Wednesday, April 18, 2007

Teamwork, Trust and Community

I have spent the entire day conducting a Team Effectiveness workshop.

These workshops are for some high performing teams that work with very important clients.

The foundational issue on all of these teams is trust - getting them to trust each other and their individual expertise so that they can function as a team to provide the best possible service to their clients.

A good deal of time during the workshop is spent getting them to open up to each other and take some baby steps of trust. After a few hours they begin to see their teammates with different eyes and relationships start to build – that hopefully they will continue to build on.

It is always eye opening workshop with huge payoffs for teams that take it seriously.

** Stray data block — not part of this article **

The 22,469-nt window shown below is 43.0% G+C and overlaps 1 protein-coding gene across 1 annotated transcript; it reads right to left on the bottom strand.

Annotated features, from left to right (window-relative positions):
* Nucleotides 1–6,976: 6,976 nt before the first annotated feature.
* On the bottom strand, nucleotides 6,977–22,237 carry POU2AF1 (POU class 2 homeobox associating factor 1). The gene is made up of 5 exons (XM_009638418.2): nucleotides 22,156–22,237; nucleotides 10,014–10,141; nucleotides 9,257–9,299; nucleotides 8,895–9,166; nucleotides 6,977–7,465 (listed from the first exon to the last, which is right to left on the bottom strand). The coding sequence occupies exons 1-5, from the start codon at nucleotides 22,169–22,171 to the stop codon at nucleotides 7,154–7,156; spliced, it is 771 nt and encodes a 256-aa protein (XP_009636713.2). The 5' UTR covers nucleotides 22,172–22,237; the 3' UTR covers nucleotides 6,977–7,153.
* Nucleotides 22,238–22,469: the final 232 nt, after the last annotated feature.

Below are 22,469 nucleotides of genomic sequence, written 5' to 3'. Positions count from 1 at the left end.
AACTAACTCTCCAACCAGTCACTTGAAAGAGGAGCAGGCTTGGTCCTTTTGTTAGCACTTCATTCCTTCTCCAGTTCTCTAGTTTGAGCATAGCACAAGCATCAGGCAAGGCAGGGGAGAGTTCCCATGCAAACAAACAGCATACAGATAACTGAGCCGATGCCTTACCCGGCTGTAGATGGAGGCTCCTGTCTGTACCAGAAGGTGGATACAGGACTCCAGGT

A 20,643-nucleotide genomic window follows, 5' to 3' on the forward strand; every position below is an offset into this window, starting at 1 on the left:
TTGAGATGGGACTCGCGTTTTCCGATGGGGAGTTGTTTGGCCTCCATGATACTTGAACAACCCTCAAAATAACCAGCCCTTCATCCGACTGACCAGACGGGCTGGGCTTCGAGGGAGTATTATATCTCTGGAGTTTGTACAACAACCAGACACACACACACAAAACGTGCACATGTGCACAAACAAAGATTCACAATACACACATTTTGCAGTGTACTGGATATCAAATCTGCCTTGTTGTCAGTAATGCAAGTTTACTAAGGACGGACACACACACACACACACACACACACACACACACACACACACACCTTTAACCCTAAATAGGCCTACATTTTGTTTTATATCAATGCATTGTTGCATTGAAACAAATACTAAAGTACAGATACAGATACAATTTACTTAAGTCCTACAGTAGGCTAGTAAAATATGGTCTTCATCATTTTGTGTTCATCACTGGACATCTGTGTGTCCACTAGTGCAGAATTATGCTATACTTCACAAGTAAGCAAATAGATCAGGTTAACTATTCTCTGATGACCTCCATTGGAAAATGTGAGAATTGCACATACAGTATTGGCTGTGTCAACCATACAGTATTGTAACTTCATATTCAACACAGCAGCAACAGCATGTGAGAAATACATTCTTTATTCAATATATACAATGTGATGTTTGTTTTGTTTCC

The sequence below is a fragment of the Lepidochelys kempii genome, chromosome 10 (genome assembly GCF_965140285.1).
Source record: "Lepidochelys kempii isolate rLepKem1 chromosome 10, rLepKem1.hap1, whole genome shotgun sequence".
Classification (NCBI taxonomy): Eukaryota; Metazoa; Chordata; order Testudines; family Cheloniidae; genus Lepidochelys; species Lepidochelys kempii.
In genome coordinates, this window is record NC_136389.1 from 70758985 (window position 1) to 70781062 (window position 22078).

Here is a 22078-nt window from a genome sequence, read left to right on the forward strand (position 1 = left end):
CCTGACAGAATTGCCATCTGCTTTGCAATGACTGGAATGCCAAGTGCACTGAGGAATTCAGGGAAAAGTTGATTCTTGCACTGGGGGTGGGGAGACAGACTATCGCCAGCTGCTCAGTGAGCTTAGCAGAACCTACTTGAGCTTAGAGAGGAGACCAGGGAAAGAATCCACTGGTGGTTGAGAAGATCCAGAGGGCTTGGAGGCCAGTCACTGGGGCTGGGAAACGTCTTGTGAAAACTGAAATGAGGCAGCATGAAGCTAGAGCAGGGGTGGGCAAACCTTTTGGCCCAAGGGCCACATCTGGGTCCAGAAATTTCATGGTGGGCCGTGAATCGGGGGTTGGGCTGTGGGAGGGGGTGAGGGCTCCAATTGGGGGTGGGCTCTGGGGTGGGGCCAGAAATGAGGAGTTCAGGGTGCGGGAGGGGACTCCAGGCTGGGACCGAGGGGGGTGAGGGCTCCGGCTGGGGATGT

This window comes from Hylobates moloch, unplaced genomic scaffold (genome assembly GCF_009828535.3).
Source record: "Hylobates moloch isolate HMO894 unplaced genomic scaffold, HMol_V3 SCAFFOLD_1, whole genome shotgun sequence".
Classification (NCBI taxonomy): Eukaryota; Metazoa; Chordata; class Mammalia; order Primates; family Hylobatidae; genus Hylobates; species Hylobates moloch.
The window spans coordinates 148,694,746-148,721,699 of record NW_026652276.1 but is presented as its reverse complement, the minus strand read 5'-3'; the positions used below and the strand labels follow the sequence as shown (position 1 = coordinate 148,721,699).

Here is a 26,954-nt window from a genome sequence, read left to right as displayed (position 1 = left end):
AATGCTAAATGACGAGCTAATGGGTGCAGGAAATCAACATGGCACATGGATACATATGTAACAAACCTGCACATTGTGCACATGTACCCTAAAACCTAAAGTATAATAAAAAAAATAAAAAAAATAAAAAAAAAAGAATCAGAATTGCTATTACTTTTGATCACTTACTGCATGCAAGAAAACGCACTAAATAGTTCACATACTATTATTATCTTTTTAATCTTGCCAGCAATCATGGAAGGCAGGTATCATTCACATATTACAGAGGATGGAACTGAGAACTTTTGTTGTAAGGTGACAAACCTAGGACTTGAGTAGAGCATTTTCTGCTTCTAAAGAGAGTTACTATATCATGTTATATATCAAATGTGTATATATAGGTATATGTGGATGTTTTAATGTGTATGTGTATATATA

A couple of years back my friend James Walters introduced me to a book about trust and social capital by Robert Putnam. In his book, Bowling Alone, Putnam uses bowling as an example.

Although the number of people who bowl has increased in the last 20 years, the number of people that bowl in leagues has decreased. Since people bowl alone they do not participate in the kind of social interactions and civic discussions that might occur in a league environment. That lack of social interaction with co-workers has reduced the amount of trust in the workplace.

It is an interesting theory.


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